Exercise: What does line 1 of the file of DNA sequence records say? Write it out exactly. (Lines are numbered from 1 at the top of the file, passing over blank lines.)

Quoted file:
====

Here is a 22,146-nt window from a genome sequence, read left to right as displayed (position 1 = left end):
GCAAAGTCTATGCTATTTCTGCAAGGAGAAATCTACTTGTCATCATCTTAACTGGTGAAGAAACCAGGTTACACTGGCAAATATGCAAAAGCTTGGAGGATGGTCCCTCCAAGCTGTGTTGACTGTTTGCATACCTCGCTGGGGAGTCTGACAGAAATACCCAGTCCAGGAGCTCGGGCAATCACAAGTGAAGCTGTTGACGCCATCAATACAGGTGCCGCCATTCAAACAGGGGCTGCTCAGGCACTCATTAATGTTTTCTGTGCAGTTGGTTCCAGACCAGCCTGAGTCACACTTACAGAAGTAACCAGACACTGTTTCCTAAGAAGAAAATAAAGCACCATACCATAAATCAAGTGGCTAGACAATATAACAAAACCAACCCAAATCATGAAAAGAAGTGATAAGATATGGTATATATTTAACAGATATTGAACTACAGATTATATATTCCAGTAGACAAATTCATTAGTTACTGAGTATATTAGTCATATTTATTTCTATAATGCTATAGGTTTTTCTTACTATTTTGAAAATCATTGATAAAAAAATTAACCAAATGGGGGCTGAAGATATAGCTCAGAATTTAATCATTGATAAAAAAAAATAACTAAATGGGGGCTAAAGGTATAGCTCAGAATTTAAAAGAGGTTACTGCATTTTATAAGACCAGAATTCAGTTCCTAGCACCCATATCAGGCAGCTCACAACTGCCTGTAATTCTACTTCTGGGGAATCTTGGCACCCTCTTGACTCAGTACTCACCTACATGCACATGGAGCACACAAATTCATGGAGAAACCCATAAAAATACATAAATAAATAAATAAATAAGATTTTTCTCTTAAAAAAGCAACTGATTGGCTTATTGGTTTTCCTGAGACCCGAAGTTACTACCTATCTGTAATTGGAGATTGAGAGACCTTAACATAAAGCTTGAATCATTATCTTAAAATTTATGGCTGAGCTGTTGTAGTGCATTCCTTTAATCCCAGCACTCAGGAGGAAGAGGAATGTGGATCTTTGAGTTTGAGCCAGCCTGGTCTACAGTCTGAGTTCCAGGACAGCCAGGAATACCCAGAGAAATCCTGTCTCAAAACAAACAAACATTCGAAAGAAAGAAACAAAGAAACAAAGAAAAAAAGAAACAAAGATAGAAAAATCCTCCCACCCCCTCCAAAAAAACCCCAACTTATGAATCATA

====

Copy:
Here is a 22,146-nt window from a genome sequence, read left to right as displayed (position 1 = left end):